Fighting Against Extinction

Save the wolverines!

Wolverines may soon join the list of extinct species, next to the passenger pigeon, the golden toad, and the Caspian tiger.  Despite efforts to push for a wolverine listing under the Endangered Species Act, the US Fish and Wildlife Service has not made any substantial moves.  In response to the US Fish and Wildlife Service’s less than proactive approach in working to preserve the wolverine population, nine conservation groups have banded together in filing a lawsuit.  Filed on March 18, the conservation groups are hoping for a judge to institute a firm deadline by which the US Fish and Wildlife Service must make their decision in listing the animal as endangered.

This is not the first battle fought against the US Fish and Wildlife Service, as a previous lawsuit was filed in 2016 after a proposed listing to protect the wolverine was extracted from consideration.  The agency provided a deadline of November 2019 to make a decision, but it failed to follow its own goal of solidifying a resolution.  Refusing to let the matter alone, the new lawsuit was filed on behalf of the Center for Biological Diversity, Conservation Northwest, Defenders of Wildlife, Friends of the Clearwater, Greater Yellowstone Coalition, Idaho Conservation League, Jackson Hole Conservation Alliance, Klamath-Siskiyou Wildlands Center and Rocky Mountain Wild.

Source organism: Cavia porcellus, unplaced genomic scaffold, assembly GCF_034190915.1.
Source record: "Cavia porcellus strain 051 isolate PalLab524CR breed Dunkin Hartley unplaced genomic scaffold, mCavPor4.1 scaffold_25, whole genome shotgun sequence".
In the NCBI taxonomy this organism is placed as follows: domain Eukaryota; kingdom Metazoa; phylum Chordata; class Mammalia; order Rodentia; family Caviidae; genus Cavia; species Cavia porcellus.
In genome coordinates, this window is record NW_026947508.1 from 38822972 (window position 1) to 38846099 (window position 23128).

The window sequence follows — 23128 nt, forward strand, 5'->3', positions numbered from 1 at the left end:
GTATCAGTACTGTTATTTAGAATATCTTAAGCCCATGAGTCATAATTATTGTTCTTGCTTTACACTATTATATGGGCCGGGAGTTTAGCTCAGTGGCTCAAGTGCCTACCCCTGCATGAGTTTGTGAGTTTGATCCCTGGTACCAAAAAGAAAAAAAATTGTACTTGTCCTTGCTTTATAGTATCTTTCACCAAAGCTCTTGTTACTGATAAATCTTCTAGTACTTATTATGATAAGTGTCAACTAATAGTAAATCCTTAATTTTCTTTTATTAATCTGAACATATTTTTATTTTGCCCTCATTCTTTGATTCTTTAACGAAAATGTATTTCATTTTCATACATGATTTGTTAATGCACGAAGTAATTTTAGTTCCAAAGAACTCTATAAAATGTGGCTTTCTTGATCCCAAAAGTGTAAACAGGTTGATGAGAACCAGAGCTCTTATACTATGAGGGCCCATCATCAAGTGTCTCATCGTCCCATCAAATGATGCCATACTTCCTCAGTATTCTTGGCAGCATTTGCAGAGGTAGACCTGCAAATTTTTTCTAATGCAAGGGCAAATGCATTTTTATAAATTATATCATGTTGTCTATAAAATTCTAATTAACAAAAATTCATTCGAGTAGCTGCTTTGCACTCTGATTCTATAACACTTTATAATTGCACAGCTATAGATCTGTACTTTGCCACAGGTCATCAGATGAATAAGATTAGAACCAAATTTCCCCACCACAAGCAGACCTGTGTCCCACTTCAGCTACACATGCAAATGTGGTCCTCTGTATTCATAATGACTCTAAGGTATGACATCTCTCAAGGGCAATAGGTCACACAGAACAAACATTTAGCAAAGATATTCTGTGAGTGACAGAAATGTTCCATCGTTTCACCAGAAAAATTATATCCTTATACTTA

As the world’s climate becomes warmer, the snowpack shelters for the wolverines diminish and become scarce.  Part of the weasel family, these animals require the snowpack in order to reproduce.  The main issues with the declining wolverine population are not only environmental, but also societal.  Humans impede on the habitats of the animals by building roads and developing land.  It would be difficult for the remaining 300 wolverines present in Idaho, Montana, Oregon, Washington, and Wyoming to fair the elements alone, without the protection of organizations that do not want to introduce another extinct species.  The lawsuit intends to legally push the US Fish and Wildlife Service to do what is right before it is too late.